data on a hard drive and toss it into a storage unit or a safe deposit
box, you probably don’t need to worry about the data deteriorating on
its own. On episode 11 of TekThing, Patrick Norton talked to PCPer’s Allyn Malventano,
who said as long as your drive is in a climate controlled environment,
the only issue to worry about is the oil around the ball bearings drying
out. In short, spin them up every few years—which you should do anyway
to make additional backups and switch storage methods (which we’ll get
to a little later.) If your environment isn’t climate controlled,
well—just make sure it’s climate controlled. A time capsule in the
ground with a hard drive in it likely won’t survive to be dug up and
- Solid State Drives: SSDs for archival
purposes is a difficult thing to pin down. SSDs are still relatively new
technology, especially compared to magnetic media (which most
businesses still use for archival backups) so there aren’t many serious
studies as to their long-term survivability in cold storage. We have an
idea that, under power, SSDs can last a good long time, but even SSD
technology is evolving (future consumer SSDs will likely be PCI, just
for speed purposes, the way enterprise SSDs have been for a while) and
everything could change again in a matter of years. Theoretically
though, assuming a climate controlled environment the only thing you’d
have to worry about is the slow degradation of data in the drive’s NAND
cells, but that’s a process that takes decades, possibly longer.
long as it’s someplace well maintained, you’ll have other problems to
worry about long before the eventual degradation of the data on the
drive. Conceivably you could keep either for decades, probably longer,
and then fire them up and they’ll work as good as they did the last time
they were powered down, and the data would be right there for you to
The More Important Factor: Interface Technology
great, but it misses the biggest, most important point: The pace of
technology, and how quickly your drive’s connection interface or
platform will be obsolete. After all, it wasn’t too long ago that the
hard drive interface standard was IDE, then SATA, then SATA II and III.
For external media, long before we had USB 3 and Thunderbolt, we made do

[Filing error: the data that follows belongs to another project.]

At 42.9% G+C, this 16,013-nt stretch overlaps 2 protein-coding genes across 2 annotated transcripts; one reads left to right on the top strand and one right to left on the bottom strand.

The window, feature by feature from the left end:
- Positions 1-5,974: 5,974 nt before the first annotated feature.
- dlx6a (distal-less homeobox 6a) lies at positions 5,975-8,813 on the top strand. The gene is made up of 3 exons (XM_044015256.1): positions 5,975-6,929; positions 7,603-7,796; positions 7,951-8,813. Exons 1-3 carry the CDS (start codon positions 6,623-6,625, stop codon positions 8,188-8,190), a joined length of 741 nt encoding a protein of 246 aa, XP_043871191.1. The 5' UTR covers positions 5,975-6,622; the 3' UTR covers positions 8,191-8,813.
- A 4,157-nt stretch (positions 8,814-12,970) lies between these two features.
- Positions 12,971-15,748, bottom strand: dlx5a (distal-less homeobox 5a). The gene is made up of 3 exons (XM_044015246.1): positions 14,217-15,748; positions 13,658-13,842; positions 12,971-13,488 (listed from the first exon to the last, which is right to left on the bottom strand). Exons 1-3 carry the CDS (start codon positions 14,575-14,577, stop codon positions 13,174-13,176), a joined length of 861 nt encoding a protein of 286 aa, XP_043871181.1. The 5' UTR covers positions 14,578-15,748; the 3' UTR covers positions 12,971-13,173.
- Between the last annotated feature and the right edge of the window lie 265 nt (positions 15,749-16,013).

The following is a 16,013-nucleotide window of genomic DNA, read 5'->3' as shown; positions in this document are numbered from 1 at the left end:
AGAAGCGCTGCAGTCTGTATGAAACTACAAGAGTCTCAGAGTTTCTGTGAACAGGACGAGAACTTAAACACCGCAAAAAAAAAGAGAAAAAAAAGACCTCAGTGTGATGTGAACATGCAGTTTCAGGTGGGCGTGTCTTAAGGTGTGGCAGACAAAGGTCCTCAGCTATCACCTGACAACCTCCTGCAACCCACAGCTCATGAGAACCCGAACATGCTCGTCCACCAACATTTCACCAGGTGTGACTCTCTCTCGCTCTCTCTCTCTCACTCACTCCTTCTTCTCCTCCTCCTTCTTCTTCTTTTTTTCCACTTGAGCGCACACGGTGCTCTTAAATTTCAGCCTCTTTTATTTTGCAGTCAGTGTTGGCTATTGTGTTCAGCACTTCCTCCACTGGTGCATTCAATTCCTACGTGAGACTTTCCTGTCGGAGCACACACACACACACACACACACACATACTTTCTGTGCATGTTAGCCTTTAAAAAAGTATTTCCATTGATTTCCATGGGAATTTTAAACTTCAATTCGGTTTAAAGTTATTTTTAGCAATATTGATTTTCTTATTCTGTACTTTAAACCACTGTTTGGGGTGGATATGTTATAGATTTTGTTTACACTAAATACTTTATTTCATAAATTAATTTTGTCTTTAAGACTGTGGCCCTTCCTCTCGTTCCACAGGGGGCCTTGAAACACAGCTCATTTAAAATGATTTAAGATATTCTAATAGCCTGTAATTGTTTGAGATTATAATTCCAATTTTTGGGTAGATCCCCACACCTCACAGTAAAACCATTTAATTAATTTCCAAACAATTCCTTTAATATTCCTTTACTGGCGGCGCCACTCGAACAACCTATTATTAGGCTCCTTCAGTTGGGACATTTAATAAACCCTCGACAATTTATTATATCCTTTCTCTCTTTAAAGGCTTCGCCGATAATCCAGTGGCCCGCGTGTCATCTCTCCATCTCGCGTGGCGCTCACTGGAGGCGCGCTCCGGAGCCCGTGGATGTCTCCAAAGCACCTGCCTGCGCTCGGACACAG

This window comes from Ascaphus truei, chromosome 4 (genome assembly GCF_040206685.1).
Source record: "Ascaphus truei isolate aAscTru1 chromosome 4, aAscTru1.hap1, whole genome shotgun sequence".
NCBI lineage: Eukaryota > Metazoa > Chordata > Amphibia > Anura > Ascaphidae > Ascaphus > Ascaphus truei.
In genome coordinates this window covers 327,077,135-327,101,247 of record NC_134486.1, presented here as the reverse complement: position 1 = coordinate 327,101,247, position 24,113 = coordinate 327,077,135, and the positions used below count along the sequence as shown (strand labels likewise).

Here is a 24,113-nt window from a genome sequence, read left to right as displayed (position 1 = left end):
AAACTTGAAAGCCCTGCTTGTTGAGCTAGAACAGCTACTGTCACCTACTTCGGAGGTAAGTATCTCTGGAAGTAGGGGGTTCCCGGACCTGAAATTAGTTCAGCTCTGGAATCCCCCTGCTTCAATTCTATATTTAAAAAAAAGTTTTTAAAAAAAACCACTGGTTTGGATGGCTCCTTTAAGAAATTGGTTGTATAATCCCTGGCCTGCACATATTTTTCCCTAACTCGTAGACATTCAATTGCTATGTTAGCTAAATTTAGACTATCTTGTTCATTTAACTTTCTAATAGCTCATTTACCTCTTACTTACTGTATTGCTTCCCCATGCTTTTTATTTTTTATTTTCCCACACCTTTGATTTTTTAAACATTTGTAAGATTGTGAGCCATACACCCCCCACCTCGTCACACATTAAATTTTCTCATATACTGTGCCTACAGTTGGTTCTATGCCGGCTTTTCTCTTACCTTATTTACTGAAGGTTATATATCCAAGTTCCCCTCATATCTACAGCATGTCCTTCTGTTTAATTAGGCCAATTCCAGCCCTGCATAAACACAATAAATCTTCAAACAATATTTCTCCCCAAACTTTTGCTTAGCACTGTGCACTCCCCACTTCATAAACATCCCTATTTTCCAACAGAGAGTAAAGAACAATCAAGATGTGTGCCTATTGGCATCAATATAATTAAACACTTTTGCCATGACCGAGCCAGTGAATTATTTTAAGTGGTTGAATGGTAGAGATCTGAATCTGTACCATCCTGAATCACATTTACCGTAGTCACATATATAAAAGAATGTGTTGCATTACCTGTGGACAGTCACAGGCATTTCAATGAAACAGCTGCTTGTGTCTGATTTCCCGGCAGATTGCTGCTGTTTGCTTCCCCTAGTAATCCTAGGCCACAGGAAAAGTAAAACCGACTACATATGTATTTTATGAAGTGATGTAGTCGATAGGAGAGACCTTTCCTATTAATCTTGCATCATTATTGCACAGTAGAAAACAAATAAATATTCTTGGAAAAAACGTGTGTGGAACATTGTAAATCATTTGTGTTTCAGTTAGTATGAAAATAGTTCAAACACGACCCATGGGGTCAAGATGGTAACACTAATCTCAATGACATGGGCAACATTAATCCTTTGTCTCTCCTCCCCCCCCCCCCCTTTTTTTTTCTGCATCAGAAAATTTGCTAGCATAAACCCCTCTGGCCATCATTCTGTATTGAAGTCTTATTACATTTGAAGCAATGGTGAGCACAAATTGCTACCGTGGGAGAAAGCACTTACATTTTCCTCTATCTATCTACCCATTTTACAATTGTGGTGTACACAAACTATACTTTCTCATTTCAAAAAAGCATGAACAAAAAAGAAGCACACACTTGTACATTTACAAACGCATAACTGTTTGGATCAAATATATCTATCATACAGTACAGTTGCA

with Parallel Port and Serial connections. While the drives buried
inside those old Parallel Port or IDE-based storage devices probably
still function, and still have their precious data on them, you need to
find equally old technology (or working converters and adapters) to
This is a bigger issue, one that data archivists struggle with, and a
more pressing matter for anyone thinking about saving data for
posterity—or trying to hand down electronic information to future
generations. If you think you can slap some precious photos onto a 1TB
USB drive, put it in a safe deposit box at the bank, and will it to your
children with instructions to open it when you pass away, it’s a gamble
that (depending on how old you are, of course) there’ll be any USB
devices left by the time they get around to seeing what’s on it. Just
think: If someone handed you a ZIP disk today and told you there was
something important on it for you, how would you go about getting at
that data? What about a 5.25” floppy? Your best bet is to, instead of
setting and forgetting it, to diversify your storage methods, update data and drive formats every few years, and keep more than one type of backup whenever possible.
In any event, the physical life of your hard drive is one thing, but
the practical, useful life of it is something completely different.
Hopefully we’ve addressed both for you here though, and you can rest
assured knowing your drives will probably last you a while. That said,
make sure you back up your data!